Bucket of nails with washers, plastic tray, rope, acrylic paint, roofing tar, part of nylon carrying bag, expanding foam, oil paint, paper labels, electric cord, hardware, plastic baskets, wire, car parts, toy plastic wheels, mylar, wooden furniture base, and MDF pedestal
Jessica Stockholder is inspired by the relationships she perceives between colors and objects in her everyday visual environment. Her work employs the visual strategies of painting, sculpture, and installation—though it...
Jessica Stockholder is inspired by the relationships she perceives between colors and objects in her everyday visual environment. Her work employs the visual strategies of painting, sculpture, and installation—though it also resists the limitations such terms imply.
Graduated Tipped Stack is emblematic of Stockholder’s consideration of “readymade” consumer products, manufactured objects, and industrial materials—the cast-off physical residue of human civilization—as artistic mediums as valid as paint, stone, or glue. Formulating such quotidian items as hardware, toy parts, and plastic baskets into a three-dimensional picture in space, she instigates unpredictable interactions between viewers and the environment they share with the work. The piece belongs to Stockholder’s Stack series, which further addresses how methods of display become part of objects existing in exhibition spaces. Each Stack sculpture features what would typically be thought of as the artwork, atop a traditional institutional pedestal that is itself atop a sculptural pedestal. Sandwiching standard pedestals between sculptures, the series, like Stockholder’s critically acclaimed Assist series, blurs the distinction between art object and its pragmatic display.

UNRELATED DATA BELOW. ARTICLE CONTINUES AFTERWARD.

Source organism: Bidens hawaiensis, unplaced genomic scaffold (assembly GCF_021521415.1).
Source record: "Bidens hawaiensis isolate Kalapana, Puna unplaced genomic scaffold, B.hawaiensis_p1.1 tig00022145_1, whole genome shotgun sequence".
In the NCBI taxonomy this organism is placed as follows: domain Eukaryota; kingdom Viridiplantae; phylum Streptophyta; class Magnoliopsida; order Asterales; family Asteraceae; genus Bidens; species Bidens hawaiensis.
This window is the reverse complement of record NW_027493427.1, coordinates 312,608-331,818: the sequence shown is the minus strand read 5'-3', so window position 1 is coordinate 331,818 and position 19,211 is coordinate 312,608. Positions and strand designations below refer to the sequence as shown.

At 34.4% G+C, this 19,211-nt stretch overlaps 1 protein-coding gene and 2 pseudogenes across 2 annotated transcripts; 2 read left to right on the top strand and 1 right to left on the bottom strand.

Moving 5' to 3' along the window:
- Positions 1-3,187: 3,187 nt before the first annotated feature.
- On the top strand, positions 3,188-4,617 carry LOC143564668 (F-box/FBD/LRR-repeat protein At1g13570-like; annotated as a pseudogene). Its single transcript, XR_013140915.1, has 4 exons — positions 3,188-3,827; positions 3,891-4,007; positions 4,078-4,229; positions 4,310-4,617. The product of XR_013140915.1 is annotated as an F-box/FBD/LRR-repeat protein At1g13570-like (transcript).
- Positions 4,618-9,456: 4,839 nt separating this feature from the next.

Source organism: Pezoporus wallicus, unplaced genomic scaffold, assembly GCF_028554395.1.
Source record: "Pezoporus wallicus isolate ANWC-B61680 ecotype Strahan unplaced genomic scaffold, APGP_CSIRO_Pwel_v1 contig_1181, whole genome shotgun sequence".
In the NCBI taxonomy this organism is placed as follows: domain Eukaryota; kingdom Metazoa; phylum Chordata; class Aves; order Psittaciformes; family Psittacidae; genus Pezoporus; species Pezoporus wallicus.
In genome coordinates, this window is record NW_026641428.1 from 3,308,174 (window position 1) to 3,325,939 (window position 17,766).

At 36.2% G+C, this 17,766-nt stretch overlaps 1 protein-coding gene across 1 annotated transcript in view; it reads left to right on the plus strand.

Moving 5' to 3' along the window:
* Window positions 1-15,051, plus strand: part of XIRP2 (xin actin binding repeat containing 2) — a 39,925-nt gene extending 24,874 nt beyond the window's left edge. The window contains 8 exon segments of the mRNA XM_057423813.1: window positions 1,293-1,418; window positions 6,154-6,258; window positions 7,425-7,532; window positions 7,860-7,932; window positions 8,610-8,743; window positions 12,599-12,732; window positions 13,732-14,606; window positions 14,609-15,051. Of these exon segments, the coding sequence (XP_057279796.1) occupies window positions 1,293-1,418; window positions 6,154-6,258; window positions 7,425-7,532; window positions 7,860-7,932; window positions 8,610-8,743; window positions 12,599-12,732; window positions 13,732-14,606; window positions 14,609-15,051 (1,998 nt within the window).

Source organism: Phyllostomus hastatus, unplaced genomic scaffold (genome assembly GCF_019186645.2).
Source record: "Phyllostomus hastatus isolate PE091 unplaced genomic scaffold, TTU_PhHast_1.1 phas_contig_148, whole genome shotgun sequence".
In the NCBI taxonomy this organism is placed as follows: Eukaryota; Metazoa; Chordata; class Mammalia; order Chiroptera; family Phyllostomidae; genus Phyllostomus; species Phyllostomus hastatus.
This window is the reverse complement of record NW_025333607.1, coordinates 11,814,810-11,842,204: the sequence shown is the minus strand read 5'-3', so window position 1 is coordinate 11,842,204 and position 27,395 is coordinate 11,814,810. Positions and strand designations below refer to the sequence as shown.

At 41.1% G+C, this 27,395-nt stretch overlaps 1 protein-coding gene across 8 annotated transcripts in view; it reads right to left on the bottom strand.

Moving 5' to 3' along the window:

Whether it manifests as an object, such as this sculpture, or as an immersive, experiential installation, Stockholder’s work is consistently rooted in a larger concern: people’s perception of their visual surroundings, and how that perception relates to feelings of chaos and control.